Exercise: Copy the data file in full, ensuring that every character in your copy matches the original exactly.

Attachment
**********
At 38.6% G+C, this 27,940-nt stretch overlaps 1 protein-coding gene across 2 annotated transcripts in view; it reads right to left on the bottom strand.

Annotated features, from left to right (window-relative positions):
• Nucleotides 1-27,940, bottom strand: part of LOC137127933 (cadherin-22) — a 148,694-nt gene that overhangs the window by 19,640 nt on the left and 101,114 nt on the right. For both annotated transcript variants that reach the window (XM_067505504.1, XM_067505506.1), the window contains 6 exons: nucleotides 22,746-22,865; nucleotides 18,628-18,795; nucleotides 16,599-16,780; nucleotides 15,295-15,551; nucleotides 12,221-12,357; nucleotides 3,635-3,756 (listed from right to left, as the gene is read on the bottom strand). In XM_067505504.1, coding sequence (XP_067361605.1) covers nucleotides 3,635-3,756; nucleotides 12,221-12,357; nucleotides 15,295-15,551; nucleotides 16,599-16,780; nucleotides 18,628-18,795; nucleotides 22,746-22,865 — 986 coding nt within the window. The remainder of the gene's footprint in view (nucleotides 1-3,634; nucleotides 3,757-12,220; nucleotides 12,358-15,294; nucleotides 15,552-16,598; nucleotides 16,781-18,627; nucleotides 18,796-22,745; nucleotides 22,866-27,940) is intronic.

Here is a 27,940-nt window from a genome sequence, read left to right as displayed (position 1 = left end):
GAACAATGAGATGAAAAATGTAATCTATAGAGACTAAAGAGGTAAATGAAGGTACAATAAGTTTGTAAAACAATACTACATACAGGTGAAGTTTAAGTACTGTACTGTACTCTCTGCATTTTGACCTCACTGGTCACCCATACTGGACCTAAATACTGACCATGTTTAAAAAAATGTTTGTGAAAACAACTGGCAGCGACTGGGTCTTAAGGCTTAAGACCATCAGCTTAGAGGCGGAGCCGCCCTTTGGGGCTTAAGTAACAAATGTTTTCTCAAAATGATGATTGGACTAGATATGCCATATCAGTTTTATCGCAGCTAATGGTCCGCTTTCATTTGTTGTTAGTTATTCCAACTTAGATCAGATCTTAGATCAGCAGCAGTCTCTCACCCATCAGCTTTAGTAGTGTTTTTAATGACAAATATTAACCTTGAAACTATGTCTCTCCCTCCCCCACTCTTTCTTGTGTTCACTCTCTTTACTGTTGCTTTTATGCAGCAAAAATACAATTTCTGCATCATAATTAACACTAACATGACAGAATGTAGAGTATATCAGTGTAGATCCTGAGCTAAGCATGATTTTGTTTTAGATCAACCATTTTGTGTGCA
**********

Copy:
At 38.6% G+C, this 27,940-nt stretch overlaps 1 protein-coding gene across 2 annotated transcripts in view; it reads right to left on the bottom strand.

Annotated features, from left to right (window-relative positions):
• Nucleotides 1-27,940, bottom strand: part of LOC137127933 (cadherin-22) — a 148,694-nt gene that overhangs the window by 19,640 nt on the left and 101,114 nt on the right. For both annotated transcript variants that reach the window (XM_067505504.1, XM_067505506.1), the window contains 6 exons: nucleotides 22,746-22,865; nucleotides 18,628-18,795; nucleotides 16,599-16,780; nucleotides 15,295-15,551; nucleotides 12,221-12,357; nucleotides 3,635-3,756 (listed from right to left, as the gene is read on the bottom strand). In XM_067505504.1, coding sequence (XP_067361605.1) covers nucleotides 3,635-3,756; nucleotides 12,221-12,357; nucleotides 15,295-15,551; nucleotides 16,599-16,780; nucleotides 18,628-18,795; nucleotides 22,746-22,865 — 986 coding nt within the window. The remainder of the gene's footprint in view (nucleotides 1-3,634; nucleotides 3,757-12,220; nucleotides 12,358-15,294; nucleotides 15,552-16,598; nucleotides 16,781-18,627; nucleotides 18,796-22,745; nucleotides 22,866-27,940) is intronic.

Here is a 27,940-nt window from a genome sequence, read left to right as displayed (position 1 = left end):
GAACAATGAGATGAAAAATGTAATCTATAGAGACTAAAGAGGTAAATGAAGGTACAATAAGTTTGTAAAACAATACTACATACAGGTGAAGTTTAAGTACTGTACTGTACTCTCTGCATTTTGACCTCACTGGTCACCCATACTGGACCTAAATACTGACCATGTTTAAAAAAATGTTTGTGAAAACAACTGGCAGCGACTGGGTCTTAAGGCTTAAGACCATCAGCTTAGAGGCGGAGCCGCCCTTTGGGGCTTAAGTAACAAATGTTTTCTCAAAATGATGATTGGACTAGATATGCCATATCAGTTTTATCGCAGCTAATGGTCCGCTTTCATTTGTTGTTAGTTATTCCAACTTAGATCAGATCTTAGATCAGCAGCAGTCTCTCACCCATCAGCTTTAGTAGTGTTTTTAATGACAAATATTAACCTTGAAACTATGTCTCTCCCTCCCCCACTCTTTCTTGTGTTCACTCTCTTTACTGTTGCTTTTATGCAGCAAAAATACAATTTCTGCATCATAATTAACACTAACATGACAGAATGTAGAGTATATCAGTGTAGATCCTGAGCTAAGCATGATTTTGTTTTAGATCAACCATTTTGTGTGCA